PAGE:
The Website and Blog of HR Author and Speaker Lori Kleiman

HR and Compliance – The Slippery Slope

risk

The constant improvement in technology requires us to plan for a world in which fewer HR administrators will be needed to do transactional work. We must embrace technology and utilize the functionality of employee and manager self-service if we hope to get HR out of the administrative functions and meet the expectations of adding value. Organizations will expect to have HR professionals who are working on the structure of the organization, providing strategic initiatives, acting as stewards for change and protecting the corporate culture. HR will always be charged with the execution of the employee needs, but the senior members of the leadership team will expect HR to be focused on business issues first.

Should HR be tasked with taking charge of compliance for your organization? Many HR people love this part of the job. The HR world is filled with notifications of the latest lawsuit that put a company out of business or the government audit that took days away from critical tasks. But HR should use the compliance responsibility they have to help managers accomplish what they need inside the boundaries of the law. HR compliance is filled with shades of gray and HR must understand how your organization chooses to walk the fine line of being in compliance and still getting its work done. Risk management is a critical function of the role as an HR leader.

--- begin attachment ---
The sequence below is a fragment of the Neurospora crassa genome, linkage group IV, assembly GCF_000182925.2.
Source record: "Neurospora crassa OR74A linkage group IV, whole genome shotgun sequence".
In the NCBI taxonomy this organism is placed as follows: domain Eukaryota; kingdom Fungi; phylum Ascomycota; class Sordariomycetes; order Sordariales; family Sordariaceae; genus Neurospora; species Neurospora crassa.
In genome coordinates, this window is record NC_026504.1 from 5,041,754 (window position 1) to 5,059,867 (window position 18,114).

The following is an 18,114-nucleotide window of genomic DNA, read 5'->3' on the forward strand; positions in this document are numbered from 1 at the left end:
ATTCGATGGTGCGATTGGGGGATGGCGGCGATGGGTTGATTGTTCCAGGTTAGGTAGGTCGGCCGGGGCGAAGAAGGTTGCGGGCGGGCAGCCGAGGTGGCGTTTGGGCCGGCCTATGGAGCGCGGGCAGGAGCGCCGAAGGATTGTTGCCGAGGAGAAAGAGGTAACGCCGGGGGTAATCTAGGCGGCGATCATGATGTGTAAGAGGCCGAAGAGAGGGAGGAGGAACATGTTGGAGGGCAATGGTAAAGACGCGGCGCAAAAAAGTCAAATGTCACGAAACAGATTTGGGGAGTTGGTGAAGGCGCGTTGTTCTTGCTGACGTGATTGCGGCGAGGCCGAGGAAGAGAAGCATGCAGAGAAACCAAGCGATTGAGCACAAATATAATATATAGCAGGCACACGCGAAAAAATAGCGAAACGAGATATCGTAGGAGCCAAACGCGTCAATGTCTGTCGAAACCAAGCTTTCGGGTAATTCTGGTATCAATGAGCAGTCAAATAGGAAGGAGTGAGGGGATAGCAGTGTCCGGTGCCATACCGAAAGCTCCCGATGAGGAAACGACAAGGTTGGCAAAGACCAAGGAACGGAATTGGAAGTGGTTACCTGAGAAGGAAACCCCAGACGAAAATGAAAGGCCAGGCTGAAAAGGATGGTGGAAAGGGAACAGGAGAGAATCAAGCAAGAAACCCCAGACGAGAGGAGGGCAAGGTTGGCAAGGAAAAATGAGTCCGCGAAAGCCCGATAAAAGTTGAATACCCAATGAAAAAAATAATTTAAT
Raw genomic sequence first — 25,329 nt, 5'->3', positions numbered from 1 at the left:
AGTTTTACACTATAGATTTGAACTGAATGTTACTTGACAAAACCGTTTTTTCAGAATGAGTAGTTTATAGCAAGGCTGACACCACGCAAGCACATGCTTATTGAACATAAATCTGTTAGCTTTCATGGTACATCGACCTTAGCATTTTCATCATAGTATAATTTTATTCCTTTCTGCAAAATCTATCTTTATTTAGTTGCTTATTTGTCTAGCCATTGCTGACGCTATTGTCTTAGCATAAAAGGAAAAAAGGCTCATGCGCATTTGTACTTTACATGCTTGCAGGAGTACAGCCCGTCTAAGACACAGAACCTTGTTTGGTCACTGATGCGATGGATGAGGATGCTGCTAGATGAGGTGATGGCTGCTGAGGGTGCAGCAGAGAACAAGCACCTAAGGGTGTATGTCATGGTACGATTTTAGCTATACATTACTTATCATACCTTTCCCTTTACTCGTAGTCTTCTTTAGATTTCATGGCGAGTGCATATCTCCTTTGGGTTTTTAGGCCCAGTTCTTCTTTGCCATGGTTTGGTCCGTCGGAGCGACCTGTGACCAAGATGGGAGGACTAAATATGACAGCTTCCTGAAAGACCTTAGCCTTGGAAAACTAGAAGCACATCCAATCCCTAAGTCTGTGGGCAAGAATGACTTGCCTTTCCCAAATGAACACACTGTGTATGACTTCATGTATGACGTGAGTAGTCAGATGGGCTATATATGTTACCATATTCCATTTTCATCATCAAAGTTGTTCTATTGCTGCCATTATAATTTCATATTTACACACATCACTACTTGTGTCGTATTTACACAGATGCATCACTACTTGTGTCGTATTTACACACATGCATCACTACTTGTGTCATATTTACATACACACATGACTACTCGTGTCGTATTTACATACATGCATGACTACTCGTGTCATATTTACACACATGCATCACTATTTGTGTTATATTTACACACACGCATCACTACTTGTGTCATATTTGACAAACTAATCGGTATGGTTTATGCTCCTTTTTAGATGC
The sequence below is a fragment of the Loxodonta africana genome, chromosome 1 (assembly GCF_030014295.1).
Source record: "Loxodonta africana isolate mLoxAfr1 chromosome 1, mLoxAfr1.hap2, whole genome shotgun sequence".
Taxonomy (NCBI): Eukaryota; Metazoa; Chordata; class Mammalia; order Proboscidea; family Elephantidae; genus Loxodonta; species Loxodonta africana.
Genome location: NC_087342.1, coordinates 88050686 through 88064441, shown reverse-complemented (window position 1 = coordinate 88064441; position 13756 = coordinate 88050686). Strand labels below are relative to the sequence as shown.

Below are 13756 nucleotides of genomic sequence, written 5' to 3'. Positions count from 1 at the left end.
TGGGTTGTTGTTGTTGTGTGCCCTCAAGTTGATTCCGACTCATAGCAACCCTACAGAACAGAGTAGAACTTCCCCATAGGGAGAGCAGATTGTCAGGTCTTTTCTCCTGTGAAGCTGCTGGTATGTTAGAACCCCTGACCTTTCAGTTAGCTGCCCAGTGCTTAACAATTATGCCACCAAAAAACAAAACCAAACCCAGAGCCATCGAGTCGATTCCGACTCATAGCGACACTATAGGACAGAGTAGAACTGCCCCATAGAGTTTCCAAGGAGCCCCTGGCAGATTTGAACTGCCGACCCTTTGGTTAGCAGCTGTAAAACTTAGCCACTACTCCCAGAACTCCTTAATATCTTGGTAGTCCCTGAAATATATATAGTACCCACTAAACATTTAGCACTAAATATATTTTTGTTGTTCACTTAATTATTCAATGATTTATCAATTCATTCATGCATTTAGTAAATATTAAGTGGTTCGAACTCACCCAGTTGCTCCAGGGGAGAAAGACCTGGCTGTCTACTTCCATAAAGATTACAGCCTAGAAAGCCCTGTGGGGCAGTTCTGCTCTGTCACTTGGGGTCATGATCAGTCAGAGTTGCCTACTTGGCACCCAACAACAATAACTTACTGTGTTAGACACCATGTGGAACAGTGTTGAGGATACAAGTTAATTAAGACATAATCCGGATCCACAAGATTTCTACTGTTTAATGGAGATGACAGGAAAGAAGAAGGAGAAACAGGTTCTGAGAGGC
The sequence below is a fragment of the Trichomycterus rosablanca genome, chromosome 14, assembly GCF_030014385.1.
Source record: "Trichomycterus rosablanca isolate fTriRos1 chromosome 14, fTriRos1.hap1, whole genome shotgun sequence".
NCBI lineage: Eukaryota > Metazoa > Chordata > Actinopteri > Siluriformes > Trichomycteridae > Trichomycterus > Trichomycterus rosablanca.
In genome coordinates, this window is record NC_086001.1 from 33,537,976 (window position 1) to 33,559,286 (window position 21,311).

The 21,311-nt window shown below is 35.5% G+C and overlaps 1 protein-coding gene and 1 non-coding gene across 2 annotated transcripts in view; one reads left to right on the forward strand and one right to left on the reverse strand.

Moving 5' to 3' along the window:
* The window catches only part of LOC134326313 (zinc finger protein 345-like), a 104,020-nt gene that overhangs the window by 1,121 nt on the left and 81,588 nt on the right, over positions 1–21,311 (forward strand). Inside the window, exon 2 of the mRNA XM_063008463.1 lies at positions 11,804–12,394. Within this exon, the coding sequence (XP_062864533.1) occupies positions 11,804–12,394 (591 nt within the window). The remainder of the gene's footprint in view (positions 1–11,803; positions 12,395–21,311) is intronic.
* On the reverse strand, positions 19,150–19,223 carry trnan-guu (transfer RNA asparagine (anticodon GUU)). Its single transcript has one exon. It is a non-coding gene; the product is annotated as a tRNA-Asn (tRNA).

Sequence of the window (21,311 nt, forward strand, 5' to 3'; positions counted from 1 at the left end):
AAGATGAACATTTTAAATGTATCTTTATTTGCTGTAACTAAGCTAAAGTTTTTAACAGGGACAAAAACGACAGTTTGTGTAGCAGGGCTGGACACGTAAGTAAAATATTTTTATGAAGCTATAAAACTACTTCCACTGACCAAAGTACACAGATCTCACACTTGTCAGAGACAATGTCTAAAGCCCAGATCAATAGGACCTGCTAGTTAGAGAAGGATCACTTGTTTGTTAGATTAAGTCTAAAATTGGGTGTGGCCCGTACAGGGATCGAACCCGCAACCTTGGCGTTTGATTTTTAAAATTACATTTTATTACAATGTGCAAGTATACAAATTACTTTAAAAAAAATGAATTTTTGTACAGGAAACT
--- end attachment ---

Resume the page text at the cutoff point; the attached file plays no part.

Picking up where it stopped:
Align with the leadership time to be sure you are all on the same page of risk tolerance. Organizations tend to vary how they approach risk. Be sure HR understands where your CEO is on the spectrum of risk and that you are comfortable advising others in the organization in the same way. A common complaint of management is that HR is a roadblock to everything. To be successful and move up the organizational ladder, you will typically need to be the HR person who advises and educates, but, unless the risk is immanently threatening to the organization, gets out of the manager’s way. In other words, pick your battles. If you constantly stand in the way of managers’ meeting their needs, you are sure to find yourself out of most decision-making meetings.

Consider the common practice of harassment training, for example. Yes, we all know that it’s best practice to train employees annually. But your management team may push back, saying they don’t have enough time to take everyone out of production for the same old message. Can you be creative and distribute a policy to stretch the training to every 18 months? Is it possible to have an abbreviated message communicated during open enrollment that all employees will hear? Remember to be the businessperson first, and figure out how to meet your compliance obligations that keep your organization out court, or at least minimize the damage, while still meeting the corporate goals and honoring the organizational culture.

The preceding blog post is excerpted from Lori Kleiman’s upcoming book, Taking Your SEAT at the Table, soon to be released. For more information, or to pre-order your copy click here!

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